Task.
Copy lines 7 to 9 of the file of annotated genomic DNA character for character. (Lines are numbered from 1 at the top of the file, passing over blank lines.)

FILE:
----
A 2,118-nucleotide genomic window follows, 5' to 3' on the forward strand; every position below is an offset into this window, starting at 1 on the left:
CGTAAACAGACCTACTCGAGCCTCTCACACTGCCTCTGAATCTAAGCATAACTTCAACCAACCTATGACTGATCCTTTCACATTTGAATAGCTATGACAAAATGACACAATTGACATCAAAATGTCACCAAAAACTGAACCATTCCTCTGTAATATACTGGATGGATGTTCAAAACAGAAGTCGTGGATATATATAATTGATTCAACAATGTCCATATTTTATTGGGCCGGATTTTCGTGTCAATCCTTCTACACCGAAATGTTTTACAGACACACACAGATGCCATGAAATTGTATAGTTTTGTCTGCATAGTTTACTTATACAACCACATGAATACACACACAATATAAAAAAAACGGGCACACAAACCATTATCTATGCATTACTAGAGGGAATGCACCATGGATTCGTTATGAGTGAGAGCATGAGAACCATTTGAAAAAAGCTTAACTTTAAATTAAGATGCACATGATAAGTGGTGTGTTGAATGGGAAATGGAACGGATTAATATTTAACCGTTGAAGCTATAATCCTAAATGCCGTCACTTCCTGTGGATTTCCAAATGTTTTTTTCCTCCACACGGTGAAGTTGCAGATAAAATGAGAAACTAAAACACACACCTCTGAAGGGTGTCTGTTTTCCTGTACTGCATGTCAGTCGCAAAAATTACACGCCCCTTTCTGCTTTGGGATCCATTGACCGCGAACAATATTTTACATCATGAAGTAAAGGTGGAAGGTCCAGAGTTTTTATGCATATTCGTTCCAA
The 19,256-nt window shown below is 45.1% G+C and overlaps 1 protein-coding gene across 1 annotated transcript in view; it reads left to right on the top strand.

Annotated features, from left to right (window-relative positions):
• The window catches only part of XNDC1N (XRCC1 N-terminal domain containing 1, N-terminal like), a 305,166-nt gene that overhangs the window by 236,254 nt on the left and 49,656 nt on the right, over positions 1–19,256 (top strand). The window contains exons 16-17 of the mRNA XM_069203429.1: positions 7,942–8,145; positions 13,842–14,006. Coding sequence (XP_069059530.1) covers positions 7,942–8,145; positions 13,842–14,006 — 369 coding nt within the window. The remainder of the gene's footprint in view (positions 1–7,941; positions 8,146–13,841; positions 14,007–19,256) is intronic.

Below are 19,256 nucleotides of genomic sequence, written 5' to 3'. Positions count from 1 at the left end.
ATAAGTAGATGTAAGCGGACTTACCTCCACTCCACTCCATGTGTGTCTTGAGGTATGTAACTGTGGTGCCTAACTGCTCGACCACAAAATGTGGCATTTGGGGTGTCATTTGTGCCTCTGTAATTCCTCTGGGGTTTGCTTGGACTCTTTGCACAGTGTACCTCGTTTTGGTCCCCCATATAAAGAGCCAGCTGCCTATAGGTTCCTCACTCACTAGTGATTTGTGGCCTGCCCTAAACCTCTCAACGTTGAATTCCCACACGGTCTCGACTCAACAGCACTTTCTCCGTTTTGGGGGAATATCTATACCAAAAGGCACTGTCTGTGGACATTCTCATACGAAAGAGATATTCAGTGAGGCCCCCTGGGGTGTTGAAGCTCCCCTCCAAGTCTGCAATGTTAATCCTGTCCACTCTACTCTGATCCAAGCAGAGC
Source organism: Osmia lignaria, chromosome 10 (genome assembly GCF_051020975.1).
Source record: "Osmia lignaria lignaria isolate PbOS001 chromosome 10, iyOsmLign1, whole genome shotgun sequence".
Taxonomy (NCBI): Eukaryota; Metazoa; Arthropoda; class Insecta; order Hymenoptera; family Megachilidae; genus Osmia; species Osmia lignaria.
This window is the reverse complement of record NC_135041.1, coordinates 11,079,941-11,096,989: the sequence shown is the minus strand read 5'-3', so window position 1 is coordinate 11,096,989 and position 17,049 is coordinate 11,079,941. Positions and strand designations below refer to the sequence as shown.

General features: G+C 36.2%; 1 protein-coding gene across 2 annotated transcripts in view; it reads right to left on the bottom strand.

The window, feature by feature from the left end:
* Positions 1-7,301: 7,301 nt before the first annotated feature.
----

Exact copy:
ATAAGTAGATGTAAGCGGACTTACCTCCACTCCACTCCATGTGTGTCTTGAGGTATGTAACTGTGGTGCCTAACTGCTCGACCACAAAATGTGGCATTTGGGGTGTCATTTGTGCCTCTGTAATTCCTCTGGGGTTTGCTTGGACTCTTTGCACAGTGTACCTCGTTTTGGTCCCCCATATAAAGAGCCAGCTGCCTATAGGTTCCTCACTCACTAGTGATTTGTGGCCTGCCCTAAACCTCTCAACGTTGAATTCCCACACGGTCTCGACTCAACAGCACTTTCTCCGTTTTGGGGGAATATCTATACCAAAAGGCACTGTCTGTGGACATTCTCATACGAAAGAGATATTCAGTGAGGCCCCCTGGGGTGTTGAAGCTCCCCTCCAAGTCTGCAATGTTAATCCTGTCCACTCTACTCTGATCCAAGCAGAGC
Source organism: Osmia lignaria, chromosome 10 (genome assembly GCF_051020975.1).
Source record: "Osmia lignaria lignaria isolate PbOS001 chromosome 10, iyOsmLign1, whole genome shotgun sequence".